Small Hive Beetles ?

Discussion in 'Pests and Diseases' started by tcchris, May 16, 2010.

  1. tcchris

    tcchris New Member

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    Hi , this is my first year of beekeeping . We started late , hived the bees 1 week ago , released queen 3 days later . They had eaten through most of the candy by then .
    I seem to have shb's . Little beetles running around at the top hive feeder .
    I saw one when we opened the top on day two to check sugar water , and today I see about 6 or 8 up there .
    Is this normal to get them that fast or did they come with the bees ?
    I made a temporary trap out of a ddr ram case , one hole on each side . Canola oil in bottom and a little cap of banana vinegar mix in the middle . I put this trap above the inner cover which is above the feeder .
    I am not apposed to buying a trap , I just felt I should do something immediately .
    Any suggestions on traps or bait appreciated .

    By the way , I have a screened bottom board , one brood chamber so far , and the feeder inner cover and outer cover .Also my inner cover has no notch in front , does that matter in georgia ?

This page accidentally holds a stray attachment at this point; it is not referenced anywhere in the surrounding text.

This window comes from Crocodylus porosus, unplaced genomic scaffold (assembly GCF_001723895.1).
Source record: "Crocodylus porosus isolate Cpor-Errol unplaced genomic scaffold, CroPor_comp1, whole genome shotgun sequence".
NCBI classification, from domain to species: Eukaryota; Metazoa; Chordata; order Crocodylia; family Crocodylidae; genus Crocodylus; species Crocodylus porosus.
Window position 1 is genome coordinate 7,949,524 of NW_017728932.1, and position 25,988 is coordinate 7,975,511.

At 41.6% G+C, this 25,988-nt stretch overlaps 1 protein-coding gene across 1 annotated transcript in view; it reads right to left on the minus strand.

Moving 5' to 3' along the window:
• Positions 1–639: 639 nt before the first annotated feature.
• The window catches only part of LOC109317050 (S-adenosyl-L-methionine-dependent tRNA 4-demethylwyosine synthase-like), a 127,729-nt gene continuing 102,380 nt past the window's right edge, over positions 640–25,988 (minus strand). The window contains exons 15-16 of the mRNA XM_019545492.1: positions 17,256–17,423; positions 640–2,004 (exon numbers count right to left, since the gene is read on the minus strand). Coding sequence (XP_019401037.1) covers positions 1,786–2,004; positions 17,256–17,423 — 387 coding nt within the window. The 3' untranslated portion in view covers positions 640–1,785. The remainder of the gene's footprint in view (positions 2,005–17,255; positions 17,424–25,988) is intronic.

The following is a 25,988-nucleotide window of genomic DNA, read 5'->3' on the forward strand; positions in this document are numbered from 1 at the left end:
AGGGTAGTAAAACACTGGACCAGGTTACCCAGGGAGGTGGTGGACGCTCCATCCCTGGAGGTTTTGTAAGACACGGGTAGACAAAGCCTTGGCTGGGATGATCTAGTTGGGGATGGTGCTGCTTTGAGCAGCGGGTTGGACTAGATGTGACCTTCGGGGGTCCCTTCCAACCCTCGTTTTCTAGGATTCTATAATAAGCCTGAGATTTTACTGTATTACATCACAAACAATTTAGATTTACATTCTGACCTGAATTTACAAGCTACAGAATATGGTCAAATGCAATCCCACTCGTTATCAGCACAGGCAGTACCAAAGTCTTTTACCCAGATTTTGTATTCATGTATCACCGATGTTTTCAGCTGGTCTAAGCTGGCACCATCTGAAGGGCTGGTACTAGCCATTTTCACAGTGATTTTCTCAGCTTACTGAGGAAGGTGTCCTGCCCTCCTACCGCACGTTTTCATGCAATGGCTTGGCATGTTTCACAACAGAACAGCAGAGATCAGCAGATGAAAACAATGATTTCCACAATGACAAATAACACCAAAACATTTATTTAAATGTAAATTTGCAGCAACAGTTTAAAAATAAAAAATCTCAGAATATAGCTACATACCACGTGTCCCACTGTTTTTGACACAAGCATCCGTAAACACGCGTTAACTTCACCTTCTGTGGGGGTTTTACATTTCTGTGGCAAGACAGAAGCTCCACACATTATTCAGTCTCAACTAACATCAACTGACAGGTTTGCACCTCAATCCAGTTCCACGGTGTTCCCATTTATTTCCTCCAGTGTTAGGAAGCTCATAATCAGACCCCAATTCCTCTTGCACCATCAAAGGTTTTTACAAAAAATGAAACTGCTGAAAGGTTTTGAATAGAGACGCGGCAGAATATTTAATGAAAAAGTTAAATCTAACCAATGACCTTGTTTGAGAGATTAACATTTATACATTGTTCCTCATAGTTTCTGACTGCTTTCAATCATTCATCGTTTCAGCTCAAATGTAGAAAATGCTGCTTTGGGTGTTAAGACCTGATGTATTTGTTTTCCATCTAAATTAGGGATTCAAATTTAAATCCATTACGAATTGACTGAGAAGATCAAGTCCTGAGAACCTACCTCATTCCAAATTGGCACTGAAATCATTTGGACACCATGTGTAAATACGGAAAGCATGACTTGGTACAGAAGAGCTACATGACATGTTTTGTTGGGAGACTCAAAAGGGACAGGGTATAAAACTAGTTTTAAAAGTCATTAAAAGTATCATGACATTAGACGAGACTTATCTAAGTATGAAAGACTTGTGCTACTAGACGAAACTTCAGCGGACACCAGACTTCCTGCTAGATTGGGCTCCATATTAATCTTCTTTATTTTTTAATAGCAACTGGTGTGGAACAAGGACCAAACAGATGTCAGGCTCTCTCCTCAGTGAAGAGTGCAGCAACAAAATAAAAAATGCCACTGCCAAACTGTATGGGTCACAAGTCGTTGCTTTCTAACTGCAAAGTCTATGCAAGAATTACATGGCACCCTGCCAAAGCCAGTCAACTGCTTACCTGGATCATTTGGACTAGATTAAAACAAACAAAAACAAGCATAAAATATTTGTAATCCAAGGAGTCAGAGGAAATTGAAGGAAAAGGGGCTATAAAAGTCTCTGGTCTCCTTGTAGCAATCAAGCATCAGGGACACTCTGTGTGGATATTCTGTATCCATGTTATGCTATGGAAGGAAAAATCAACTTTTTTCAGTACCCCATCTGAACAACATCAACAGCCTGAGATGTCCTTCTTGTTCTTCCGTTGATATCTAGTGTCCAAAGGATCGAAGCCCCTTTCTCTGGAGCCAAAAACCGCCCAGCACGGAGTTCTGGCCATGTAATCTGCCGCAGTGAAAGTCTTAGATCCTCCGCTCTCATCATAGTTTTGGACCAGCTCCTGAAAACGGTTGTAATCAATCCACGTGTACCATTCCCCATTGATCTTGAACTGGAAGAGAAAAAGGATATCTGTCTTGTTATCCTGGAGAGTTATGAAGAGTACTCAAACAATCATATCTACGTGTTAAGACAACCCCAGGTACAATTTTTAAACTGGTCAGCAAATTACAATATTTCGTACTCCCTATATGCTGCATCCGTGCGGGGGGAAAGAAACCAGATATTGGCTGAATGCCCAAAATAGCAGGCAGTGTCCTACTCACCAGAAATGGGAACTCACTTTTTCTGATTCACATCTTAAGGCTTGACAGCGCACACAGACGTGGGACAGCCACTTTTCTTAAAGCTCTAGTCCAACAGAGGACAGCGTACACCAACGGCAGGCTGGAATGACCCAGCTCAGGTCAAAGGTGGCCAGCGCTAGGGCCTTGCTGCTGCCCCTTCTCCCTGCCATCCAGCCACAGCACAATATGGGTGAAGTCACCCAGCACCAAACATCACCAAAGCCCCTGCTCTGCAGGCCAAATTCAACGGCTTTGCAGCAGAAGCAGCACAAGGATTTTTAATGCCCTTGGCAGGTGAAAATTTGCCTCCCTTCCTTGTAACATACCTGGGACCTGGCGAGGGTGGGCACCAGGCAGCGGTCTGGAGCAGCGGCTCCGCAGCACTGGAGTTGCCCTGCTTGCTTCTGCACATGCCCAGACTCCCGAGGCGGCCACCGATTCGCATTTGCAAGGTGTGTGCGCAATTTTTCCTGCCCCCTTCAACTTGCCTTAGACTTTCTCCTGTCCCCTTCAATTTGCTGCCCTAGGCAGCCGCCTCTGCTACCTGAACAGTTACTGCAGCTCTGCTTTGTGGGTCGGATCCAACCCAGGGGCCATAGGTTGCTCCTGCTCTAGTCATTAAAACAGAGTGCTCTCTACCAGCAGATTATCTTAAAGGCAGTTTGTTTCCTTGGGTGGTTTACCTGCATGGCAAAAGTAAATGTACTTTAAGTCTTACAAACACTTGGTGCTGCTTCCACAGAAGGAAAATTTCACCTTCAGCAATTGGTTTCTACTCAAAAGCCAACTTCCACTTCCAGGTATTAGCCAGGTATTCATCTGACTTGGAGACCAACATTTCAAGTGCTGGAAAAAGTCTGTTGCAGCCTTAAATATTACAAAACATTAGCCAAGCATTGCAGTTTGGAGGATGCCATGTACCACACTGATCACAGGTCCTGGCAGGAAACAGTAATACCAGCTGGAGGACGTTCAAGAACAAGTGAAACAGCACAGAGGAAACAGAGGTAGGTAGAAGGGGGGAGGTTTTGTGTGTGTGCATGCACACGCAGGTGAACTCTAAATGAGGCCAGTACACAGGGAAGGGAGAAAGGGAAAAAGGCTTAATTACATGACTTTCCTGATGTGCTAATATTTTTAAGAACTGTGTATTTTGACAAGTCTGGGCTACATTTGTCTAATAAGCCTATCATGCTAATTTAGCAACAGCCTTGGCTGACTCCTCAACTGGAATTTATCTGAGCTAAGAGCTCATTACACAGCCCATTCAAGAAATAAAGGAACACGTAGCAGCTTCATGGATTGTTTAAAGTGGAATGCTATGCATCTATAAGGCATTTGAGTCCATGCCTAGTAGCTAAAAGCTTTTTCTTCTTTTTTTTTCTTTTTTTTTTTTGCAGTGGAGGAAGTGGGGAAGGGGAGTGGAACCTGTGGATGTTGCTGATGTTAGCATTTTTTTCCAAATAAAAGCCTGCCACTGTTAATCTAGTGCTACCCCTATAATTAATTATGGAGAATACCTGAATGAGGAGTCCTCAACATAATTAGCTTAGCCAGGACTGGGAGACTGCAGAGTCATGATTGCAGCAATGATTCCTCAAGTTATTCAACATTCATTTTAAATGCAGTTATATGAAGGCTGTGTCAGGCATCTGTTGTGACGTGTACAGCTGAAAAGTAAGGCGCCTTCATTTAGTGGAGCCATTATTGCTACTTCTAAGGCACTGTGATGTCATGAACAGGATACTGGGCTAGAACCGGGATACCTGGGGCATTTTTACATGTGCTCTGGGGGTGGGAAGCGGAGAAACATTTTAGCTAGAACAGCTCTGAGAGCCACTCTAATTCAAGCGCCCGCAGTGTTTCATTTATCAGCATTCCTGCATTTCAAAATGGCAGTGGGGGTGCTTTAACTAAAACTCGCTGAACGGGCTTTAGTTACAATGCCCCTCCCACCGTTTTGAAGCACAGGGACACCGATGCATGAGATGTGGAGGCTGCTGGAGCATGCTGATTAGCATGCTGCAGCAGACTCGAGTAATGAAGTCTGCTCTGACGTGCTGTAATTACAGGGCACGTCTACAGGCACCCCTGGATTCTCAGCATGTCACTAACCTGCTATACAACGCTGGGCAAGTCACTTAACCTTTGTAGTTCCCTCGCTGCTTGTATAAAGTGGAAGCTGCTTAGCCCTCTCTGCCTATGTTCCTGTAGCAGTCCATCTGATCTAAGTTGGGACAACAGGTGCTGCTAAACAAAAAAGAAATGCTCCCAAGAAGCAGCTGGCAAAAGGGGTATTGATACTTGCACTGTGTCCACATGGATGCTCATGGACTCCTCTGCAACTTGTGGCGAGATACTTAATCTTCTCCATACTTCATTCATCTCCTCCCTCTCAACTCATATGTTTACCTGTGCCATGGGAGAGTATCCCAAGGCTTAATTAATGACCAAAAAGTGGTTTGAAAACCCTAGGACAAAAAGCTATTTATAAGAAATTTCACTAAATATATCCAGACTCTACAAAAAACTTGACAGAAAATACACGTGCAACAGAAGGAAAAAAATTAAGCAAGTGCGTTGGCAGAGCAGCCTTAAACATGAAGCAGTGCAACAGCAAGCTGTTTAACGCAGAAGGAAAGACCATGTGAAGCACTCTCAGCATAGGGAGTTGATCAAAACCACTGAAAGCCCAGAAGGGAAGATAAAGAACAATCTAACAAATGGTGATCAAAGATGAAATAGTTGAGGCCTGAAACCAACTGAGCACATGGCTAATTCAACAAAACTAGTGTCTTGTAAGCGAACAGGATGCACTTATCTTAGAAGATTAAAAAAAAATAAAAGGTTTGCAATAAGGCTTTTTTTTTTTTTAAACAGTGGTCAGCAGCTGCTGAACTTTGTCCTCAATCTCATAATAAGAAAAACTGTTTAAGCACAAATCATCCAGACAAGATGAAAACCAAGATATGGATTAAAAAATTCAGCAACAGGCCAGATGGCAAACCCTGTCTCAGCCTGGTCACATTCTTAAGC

2. rast

    rast New Member

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    If they are SHB, you're right, the faster the better.
    Was this a package? Sounds like it.
    New equipment or used?
    Drawn comb or foundation?
    I would keep the bees as compacted as possible as they draw out frames with a division board, assuming they are on foundation. If they are on drawn comb, pull out some frames and add it as they fill it. The point is you want so many bees in their living quarters that the SHB is too busy running from a bee to stop and lay eggs.
    If you have screened bottom board with a slide provision, I would get a slide in oil pan.
    I'm still wondering if they are SHB's in a hive this new.
     

  3. tcchris

    tcchris New Member